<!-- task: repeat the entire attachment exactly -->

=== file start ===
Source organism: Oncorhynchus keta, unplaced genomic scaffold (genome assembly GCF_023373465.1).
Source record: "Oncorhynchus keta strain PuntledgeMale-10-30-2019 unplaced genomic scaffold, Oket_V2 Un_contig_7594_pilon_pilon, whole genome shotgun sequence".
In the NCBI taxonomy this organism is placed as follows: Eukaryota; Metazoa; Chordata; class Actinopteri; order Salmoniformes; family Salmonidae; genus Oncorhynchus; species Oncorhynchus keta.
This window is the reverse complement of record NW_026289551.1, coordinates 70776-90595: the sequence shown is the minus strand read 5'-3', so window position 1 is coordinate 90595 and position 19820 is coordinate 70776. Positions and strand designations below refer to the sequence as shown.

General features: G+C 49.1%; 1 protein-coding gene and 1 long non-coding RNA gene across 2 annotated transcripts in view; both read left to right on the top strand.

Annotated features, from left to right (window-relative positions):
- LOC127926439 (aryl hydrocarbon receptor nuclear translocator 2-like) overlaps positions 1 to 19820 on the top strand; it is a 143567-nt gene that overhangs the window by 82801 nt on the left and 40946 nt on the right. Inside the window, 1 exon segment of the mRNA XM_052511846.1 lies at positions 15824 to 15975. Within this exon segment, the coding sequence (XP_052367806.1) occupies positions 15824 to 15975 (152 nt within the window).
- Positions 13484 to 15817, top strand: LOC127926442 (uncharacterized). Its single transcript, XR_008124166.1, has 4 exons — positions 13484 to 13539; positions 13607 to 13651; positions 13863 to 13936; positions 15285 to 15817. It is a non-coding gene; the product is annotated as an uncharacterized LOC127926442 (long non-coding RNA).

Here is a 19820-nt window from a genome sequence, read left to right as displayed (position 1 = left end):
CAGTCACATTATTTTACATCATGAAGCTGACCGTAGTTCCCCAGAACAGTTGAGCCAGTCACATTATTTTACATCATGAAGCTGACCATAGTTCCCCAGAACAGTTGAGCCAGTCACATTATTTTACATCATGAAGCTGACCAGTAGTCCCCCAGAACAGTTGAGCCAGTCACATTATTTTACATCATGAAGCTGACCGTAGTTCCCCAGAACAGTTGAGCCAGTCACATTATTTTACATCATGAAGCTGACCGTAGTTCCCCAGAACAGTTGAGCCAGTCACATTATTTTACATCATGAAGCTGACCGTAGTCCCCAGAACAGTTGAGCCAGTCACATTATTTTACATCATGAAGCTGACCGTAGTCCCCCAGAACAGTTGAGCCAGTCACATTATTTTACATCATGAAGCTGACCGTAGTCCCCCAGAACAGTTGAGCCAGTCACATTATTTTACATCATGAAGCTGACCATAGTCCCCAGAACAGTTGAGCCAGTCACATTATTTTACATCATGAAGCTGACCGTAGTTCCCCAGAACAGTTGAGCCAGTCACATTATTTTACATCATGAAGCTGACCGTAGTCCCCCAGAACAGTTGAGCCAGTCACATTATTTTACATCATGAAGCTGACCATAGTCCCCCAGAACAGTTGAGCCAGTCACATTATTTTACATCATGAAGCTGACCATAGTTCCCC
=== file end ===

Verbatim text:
Source organism: Oncorhynchus keta, unplaced genomic scaffold (genome assembly GCF_023373465.1).
Source record: "Oncorhynchus keta strain PuntledgeMale-10-30-2019 unplaced genomic scaffold, Oket_V2 Un_contig_7594_pilon_pilon, whole genome shotgun sequence".
In the NCBI taxonomy this organism is placed as follows: Eukaryota; Metazoa; Chordata; class Actinopteri; order Salmoniformes; family Salmonidae; genus Oncorhynchus; species Oncorhynchus keta.
This window is the reverse complement of record NW_026289551.1, coordinates 70776-90595: the sequence shown is the minus strand read 5'-3', so window position 1 is coordinate 90595 and position 19820 is coordinate 70776. Positions and strand designations below refer to the sequence as shown.

General features: G+C 49.1%; 1 protein-coding gene and 1 long non-coding RNA gene across 2 annotated transcripts in view; both read left to right on the top strand.

Annotated features, from left to right (window-relative positions):
- LOC127926439 (aryl hydrocarbon receptor nuclear translocator 2-like) overlaps positions 1 to 19820 on the top strand; it is a 143567-nt gene that overhangs the window by 82801 nt on the left and 40946 nt on the right. Inside the window, 1 exon segment of the mRNA XM_052511846.1 lies at positions 15824 to 15975. Within this exon segment, the coding sequence (XP_052367806.1) occupies positions 15824 to 15975 (152 nt within the window).
- Positions 13484 to 15817, top strand: LOC127926442 (uncharacterized). Its single transcript, XR_008124166.1, has 4 exons — positions 13484 to 13539; positions 13607 to 13651; positions 13863 to 13936; positions 15285 to 15817. It is a non-coding gene; the product is annotated as an uncharacterized LOC127926442 (long non-coding RNA).

Here is a 19820-nt window from a genome sequence, read left to right as displayed (position 1 = left end):
CAGTCACATTATTTTACATCATGAAGCTGACCGTAGTTCCCCAGAACAGTTGAGCCAGTCACATTATTTTACATCATGAAGCTGACCATAGTTCCCCAGAACAGTTGAGCCAGTCACATTATTTTACATCATGAAGCTGACCAGTAGTCCCCCAGAACAGTTGAGCCAGTCACATTATTTTACATCATGAAGCTGACCGTAGTTCCCCAGAACAGTTGAGCCAGTCACATTATTTTACATCATGAAGCTGACCGTAGTTCCCCAGAACAGTTGAGCCAGTCACATTATTTTACATCATGAAGCTGACCGTAGTCCCCAGAACAGTTGAGCCAGTCACATTATTTTACATCATGAAGCTGACCGTAGTCCCCCAGAACAGTTGAGCCAGTCACATTATTTTACATCATGAAGCTGACCGTAGTCCCCCAGAACAGTTGAGCCAGTCACATTATTTTACATCATGAAGCTGACCATAGTCCCCAGAACAGTTGAGCCAGTCACATTATTTTACATCATGAAGCTGACCGTAGTTCCCCAGAACAGTTGAGCCAGTCACATTATTTTACATCATGAAGCTGACCGTAGTCCCCCAGAACAGTTGAGCCAGTCACATTATTTTACATCATGAAGCTGACCATAGTCCCCCAGAACAGTTGAGCCAGTCACATTATTTTACATCATGAAGCTGACCATAGTTCCCC